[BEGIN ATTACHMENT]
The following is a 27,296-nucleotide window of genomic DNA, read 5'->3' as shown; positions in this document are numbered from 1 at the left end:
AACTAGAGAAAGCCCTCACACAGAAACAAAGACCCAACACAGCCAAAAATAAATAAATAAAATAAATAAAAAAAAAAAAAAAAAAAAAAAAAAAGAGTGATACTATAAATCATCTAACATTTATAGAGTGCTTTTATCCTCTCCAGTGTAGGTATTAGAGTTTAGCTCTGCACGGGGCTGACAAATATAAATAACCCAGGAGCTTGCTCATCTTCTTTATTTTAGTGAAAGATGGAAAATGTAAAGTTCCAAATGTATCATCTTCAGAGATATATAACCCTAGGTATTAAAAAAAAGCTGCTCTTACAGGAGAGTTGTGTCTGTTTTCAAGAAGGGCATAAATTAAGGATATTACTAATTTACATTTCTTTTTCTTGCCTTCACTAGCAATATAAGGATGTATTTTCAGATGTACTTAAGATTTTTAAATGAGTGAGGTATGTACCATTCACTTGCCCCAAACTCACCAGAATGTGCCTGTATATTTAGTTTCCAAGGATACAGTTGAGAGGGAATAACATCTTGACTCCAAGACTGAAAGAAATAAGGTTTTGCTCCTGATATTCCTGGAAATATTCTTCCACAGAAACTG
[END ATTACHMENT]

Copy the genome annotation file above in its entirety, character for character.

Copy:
The following is a 27,296-nucleotide window of genomic DNA, read 5'->3' as shown; positions in this document are numbered from 1 at the left end:
AACTAGAGAAAGCCCTCACACAGAAACAAAGACCCAACACAGCCAAAAATAAATAAATAAAATAAATAAAAAAAAAAAAAAAAAAAAAAAAAAAGAGTGATACTATAAATCATCTAACATTTATAGAGTGCTTTTATCCTCTCCAGTGTAGGTATTAGAGTTTAGCTCTGCACGGGGCTGACAAATATAAATAACCCAGGAGCTTGCTCATCTTCTTTATTTTAGTGAAAGATGGAAAATGTAAAGTTCCAAATGTATCATCTTCAGAGATATATAACCCTAGGTATTAAAAAAAAGCTGCTCTTACAGGAGAGTTGTGTCTGTTTTCAAGAAGGGCATAAATTAAGGATATTACTAATTTACATTTCTTTTTCTTGCCTTCACTAGCAATATAAGGATGTATTTTCAGATGTACTTAAGATTTTTAAATGAGTGAGGTATGTACCATTCACTTGCCCCAAACTCACCAGAATGTGCCTGTATATTTAGTTTCCAAGGATACAGTTGAGAGGGAATAACATCTTGACTCCAAGACTGAAAGAAATAAGGTTTTGCTCCTGATATTCCTGGAAATATTCTTCCACAGAAACTG